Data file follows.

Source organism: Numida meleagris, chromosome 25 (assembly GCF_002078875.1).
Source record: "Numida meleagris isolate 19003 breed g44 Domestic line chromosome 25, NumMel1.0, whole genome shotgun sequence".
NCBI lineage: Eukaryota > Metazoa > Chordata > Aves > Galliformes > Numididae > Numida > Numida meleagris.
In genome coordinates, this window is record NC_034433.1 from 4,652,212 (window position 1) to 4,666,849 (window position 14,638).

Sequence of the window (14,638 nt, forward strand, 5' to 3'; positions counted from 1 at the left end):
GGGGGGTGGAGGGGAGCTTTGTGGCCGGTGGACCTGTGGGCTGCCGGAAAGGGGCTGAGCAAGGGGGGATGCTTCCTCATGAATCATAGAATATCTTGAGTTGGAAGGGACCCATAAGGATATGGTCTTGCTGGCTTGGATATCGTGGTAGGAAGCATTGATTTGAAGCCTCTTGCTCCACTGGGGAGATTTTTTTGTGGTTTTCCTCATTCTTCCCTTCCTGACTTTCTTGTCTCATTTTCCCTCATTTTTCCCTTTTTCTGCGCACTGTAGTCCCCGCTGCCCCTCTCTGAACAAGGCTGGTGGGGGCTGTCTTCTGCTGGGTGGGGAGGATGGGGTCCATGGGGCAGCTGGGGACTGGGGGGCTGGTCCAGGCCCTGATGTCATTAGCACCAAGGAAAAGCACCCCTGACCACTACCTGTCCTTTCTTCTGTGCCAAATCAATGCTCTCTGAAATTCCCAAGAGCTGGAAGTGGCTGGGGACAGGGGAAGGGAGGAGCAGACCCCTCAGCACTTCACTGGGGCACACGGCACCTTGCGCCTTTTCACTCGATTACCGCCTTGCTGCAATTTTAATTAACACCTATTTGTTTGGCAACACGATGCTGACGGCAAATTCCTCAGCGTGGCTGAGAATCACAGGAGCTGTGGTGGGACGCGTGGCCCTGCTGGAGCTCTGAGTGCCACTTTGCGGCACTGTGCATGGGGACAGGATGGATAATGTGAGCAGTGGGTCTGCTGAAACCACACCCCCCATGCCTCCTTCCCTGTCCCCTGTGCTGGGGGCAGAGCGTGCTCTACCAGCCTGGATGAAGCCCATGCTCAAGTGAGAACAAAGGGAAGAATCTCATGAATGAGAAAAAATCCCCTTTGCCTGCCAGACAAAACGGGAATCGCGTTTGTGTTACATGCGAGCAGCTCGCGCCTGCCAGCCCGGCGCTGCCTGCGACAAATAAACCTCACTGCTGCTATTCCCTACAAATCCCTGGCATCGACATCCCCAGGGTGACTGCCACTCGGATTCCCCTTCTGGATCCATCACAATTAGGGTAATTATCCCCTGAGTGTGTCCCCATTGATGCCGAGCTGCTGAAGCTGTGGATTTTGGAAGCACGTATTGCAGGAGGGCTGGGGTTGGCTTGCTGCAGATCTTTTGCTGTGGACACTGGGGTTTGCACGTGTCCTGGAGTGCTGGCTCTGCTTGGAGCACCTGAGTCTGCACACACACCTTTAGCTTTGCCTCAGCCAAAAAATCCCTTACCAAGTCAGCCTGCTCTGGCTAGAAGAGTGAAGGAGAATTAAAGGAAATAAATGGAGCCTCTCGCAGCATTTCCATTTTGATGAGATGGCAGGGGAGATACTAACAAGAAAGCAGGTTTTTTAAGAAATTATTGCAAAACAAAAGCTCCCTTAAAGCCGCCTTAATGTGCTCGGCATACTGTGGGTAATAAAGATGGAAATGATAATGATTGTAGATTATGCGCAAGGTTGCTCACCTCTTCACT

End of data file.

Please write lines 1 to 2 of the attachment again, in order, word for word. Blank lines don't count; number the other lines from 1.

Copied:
Source organism: Numida meleagris, chromosome 25 (assembly GCF_002078875.1).
Source record: "Numida meleagris isolate 19003 breed g44 Domestic line chromosome 25, NumMel1.0, whole genome shotgun sequence".